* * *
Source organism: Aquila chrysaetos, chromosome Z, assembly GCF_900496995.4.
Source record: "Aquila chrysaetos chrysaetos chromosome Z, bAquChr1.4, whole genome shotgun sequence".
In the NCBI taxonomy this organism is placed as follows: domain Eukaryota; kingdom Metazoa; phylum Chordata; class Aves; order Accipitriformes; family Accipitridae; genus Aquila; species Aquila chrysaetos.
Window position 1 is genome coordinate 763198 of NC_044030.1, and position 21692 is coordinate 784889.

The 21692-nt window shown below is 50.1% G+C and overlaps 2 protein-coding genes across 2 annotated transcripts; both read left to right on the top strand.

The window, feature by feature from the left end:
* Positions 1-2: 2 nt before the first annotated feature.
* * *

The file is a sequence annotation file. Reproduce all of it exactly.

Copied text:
Source organism: Aquila chrysaetos, chromosome Z, assembly GCF_900496995.4.
Source record: "Aquila chrysaetos chrysaetos chromosome Z, bAquChr1.4, whole genome shotgun sequence".
In the NCBI taxonomy this organism is placed as follows: domain Eukaryota; kingdom Metazoa; phylum Chordata; class Aves; order Accipitriformes; family Accipitridae; genus Aquila; species Aquila chrysaetos.
Window position 1 is genome coordinate 763198 of NC_044030.1, and position 21692 is coordinate 784889.

The 21692-nt window shown below is 50.1% G+C and overlaps 2 protein-coding genes across 2 annotated transcripts; both read left to right on the top strand.

The window, feature by feature from the left end:
* Positions 1-2: 2 nt before the first annotated feature.